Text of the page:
Bangladesh began 2019 with a renewed hope that its newly elected government would bring in political and economic changes as promised in its election manifesto. Although the economy has maintained high GDP growth, electoral promises remain unfulfilled in several critical areas. Many old woes continue to hamper the economy: a weak fiscal balance, a fragile banking sector and a shaky external sector.
Apart from high economic growth, the other silver lining for Bangladesh economy is the robust growth in remittance income. This helps maintain Bangladesh’s low current account deficit. But exports and imports performed poorly last year, with export growth negative from June to November.
The textile sector—the main driver of exports in Bangladesh—experienced a larger decline than non-textile products, causing a dip in total exports. Amid the US-China trade war, Bangladesh’s textile sector could not capitalise on the opportunity to increase exports to the United States, mainly due to a lack of supply-side capacity and product diversification. Currency devaluation in competing countries such as India and Vietnam also contributed to Bangladesh’s poor export performance.
But as an importing country, Bangladesh’s policymakers are cautious about devaluing the Bangladeshi taka against the US dollar because they want to avoid imports becoming too expensive. Imports declined in 2019 and capital machinery imports were negative, indicating low investment. Private investment has been stagnant at around 23 percent of GDP for the past few years. As a result, new job creation is limited and youth unemployment is 10.6 percent. High economic growth also failed to reduce inequality; instead, consumption and wealth inequality have widened.
Bangladesh has the lowest tax-to-GDP ratio among South Asian countries at 9.2 percent in the 2018-2019 fiscal year. The high target of resource mobilisation set for the National Board of Revenue (NBR) remains unfulfilled. Not only is the tax net narrow, tax avoidance is also high. NBR automation, human resource development and, above all, institutional autonomy and transparency are crucial for high revenue mobilisation efforts. The tax system has shifted towards indirect tax instead of a direct, progressive tax system.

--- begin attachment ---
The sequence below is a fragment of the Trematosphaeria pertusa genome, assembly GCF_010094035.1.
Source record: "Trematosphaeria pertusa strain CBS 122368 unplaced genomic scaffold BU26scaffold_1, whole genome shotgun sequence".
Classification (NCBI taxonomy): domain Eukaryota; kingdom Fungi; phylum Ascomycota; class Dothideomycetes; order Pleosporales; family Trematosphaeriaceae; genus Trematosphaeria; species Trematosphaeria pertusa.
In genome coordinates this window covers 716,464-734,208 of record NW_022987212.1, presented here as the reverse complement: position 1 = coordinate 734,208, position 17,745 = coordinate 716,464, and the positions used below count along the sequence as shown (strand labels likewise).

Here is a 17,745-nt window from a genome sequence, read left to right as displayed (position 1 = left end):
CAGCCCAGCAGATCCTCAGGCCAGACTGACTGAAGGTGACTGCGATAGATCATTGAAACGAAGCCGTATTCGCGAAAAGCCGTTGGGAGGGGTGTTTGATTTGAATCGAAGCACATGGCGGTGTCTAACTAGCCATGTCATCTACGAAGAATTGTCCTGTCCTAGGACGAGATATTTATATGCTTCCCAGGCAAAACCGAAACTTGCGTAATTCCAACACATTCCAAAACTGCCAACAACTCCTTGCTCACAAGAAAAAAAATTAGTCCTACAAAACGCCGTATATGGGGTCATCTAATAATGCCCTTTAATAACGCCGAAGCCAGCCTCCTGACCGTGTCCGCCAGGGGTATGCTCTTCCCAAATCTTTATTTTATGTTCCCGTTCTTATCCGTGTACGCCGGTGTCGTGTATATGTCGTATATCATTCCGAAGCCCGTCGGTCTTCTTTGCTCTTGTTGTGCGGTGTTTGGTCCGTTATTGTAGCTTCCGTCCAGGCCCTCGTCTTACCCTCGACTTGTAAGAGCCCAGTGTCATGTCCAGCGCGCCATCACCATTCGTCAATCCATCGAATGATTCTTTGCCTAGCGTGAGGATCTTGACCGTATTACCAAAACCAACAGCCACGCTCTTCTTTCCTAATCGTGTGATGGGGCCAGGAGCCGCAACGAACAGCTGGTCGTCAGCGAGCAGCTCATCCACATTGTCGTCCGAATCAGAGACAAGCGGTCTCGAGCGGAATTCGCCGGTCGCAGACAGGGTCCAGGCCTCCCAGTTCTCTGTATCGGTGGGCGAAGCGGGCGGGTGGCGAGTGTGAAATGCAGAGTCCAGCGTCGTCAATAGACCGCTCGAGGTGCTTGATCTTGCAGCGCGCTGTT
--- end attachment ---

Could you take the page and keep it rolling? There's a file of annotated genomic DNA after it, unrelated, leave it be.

Due to limited resource mobilisation, the government depends on bank borrowing to finance its development programmes. Several mega infrastructure projects are underway, including the Padma multi-purpose bridge, a mass rapid transit system, an LNG terminal and several power plants and deep sea ports. But delays in the implementation of these high-value projects have hugely increased their cost. By December 2019—only halfway through the fiscal year—the government had almost reached its planned bank borrowing target. So, the government will face major fiscal challenges in managing expenditures and continuing development initiatives.
The most significant challenge for the economy is the weakening of the banking sector. Presently, banks are facing a liquidity crunch. This is mostly due to banks holding large amounts of non-performing loans (NPLs). NPLs accounted for 11.69 percent of total outstanding loans last June, and many of these are due to wilful defaulters.
Making things worse, policymakers have granted leeway to the defaulters. The central bank has lost its independence, and now functioning under the direction of external political forces, provided perverse incentives to loan defaulters. One example is the rescheduling facility. Last May, the central bank announced that it would allow loan defaulters to pay only a 2 percent down payment to reschedule their loans, extending the repayment period to 10 years, with a one-year grace period. Such undue benefits, granted to incentivise defaulters, also discriminate against good borrowers.
The government tried to rescue state-owned banks by recapitalising them every year for the last decade. But this has not improved the performance of state-owned commercial banks, where NPLs account for over 30 percent of their total loans. Private commercial banks have also been afflicted by a loan default culture and experienced various scams.
But instead of letting the poorly performing banks die a natural death, the government provides them with funding. The internal governance of banks is also sometimes weak and needs to be strengthened through monitoring and technological adaptation.
Bangladesh’s 2020 economic outlook will largely be determined by its performance in 2019 and the policies that its government pursues. A short-lived drive against corruption last year created a ray of hope for citizens. Such clampdowns on corruption must be continued and encouraged. Until now, policymakers have largely been averse to structural and institutional reforms needed to improve the economy.
What has been ignored and denied is that Bangladesh’s growth story cannot take the country far unless it is translated into sustainable development. Cracks in the economy became prominent in 2019 and will remain in place unless they are addressed.
This year, Bangladesh will celebrate the centennial birthday of its founding father, Bangabandhu Sheikh Mujibur Rahman. The greatest respect can be paid to him through fulfilling his dream of establishing a just and equitable society.
Dr Fahmida Khatun is Executive Director of the Centre for Policy Dialogue.
This article is part of an East Asia Forum special feature series on 2019 and the year ahead.